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«Annick Hedlund-de Witt Worldviews and the transformation to sustainable societies An exploration of the cultural and psychological dimensions of our ...»

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Taylor, 2010). Also Ray and Anderson (2000) observed a similar shift in worldview, emphasizing the creative and sustainability potential of what they call “the cultural creatives.”9 Taylor (2010) speaks of a contemporary nature spirituality that is quickly spreading around the world and becoming increasingly important in global environmental politics. According to him, it motivates a wide array of individuals and increasingly shapes the worldviews and practices of grassroots social activists and the world’s intelligentsia: “it may even inspire the emergence of a global, civic, earth religion” (p. x). Moreover, other researchers emphasize the importance of a newly emerging integral or integrative worldview, which has affiliations with contemporary spirituality, an enhanced appreciation of nature, and a concern with sustainability issues in general, while simultaneously being characterized by an attempt to bring together and integrate spirituality and transcendence with rationality and science, rather than reducing one to the other, or cultivating one at the expense of the other (Benedikter & Molz, 2011; Esbjörn-Hargens & Wilber, 2006; EsbjörnHargens & Zimmerman, 2009; Laszlo, 2006; Van Egmond & De Vries, 2011;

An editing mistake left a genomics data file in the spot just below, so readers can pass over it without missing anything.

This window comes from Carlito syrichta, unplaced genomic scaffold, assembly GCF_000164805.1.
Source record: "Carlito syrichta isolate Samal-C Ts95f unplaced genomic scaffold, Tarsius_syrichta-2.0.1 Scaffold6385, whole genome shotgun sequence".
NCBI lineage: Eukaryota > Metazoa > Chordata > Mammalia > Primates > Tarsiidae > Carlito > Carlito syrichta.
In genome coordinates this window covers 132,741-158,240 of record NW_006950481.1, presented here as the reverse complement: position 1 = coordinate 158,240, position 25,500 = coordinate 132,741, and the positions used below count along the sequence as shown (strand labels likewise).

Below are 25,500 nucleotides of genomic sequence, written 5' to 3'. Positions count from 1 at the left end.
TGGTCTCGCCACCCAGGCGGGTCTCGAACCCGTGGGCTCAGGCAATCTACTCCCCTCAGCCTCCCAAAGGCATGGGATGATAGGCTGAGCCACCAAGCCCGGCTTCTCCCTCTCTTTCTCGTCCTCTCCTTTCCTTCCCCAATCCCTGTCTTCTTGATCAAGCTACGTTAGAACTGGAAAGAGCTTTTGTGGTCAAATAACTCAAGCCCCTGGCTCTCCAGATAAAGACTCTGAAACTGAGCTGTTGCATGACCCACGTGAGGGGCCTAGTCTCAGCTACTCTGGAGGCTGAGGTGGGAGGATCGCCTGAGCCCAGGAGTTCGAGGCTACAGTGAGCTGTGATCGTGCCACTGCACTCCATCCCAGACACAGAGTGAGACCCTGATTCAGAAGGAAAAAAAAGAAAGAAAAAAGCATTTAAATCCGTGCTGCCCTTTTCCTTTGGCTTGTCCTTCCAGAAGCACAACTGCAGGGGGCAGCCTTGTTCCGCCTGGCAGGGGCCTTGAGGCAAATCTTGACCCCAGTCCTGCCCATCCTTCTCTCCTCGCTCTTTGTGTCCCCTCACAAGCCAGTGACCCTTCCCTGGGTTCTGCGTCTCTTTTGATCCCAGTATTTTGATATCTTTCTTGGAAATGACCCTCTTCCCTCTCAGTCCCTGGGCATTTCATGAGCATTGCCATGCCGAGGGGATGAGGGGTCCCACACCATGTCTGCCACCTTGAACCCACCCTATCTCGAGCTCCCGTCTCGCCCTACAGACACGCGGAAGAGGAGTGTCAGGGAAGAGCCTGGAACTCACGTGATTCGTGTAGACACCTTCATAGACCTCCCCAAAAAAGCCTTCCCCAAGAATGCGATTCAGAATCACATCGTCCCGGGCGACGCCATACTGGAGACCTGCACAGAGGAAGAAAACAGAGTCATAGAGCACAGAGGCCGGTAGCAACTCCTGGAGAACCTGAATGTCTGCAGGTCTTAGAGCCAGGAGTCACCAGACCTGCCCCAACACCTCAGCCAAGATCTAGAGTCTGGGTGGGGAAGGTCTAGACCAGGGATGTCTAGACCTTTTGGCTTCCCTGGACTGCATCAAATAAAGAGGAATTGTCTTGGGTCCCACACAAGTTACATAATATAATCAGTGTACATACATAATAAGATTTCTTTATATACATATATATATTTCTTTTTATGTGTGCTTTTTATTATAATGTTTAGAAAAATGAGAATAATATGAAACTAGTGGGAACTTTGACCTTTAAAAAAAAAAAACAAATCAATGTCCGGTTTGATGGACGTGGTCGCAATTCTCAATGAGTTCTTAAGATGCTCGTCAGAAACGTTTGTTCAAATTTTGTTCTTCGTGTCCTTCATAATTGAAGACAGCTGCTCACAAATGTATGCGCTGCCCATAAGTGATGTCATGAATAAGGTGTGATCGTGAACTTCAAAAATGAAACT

Wilber, 2001, 2007). These broad changes in worldview, taking place in the contemporary West and beyond, are thus not to be neglected in attempts to create more sustainable societies, and appear to be of substantial importance for the formation and formulation of sustainability strategies, policies, and practices.

9 These ‘cultural creatives’ are, according to the researchers, turning away from materialism, hedonism, and status display, and are creating their own culture, based on ecological and planetary perspectives, emphasis on relationships and woman’s point of view, and commitment to spirituality and psychological development.

14 1.2.4 A political science perspective While global environmental protection has been on the international political agenda since the 1972 United Nations Conference on the Human Environment, these efforts have not been sufficiently effective in altering the trends of humaninduced environmental degradation (Biermann et al., 2012). As many now recognize, the failure to alter these fundamental trajectories is largely due to widespread disagreement and gridlock in the global debate on contemporary sustainability challenges such as climate change (Hulme, 2009; Nisbet, 2009;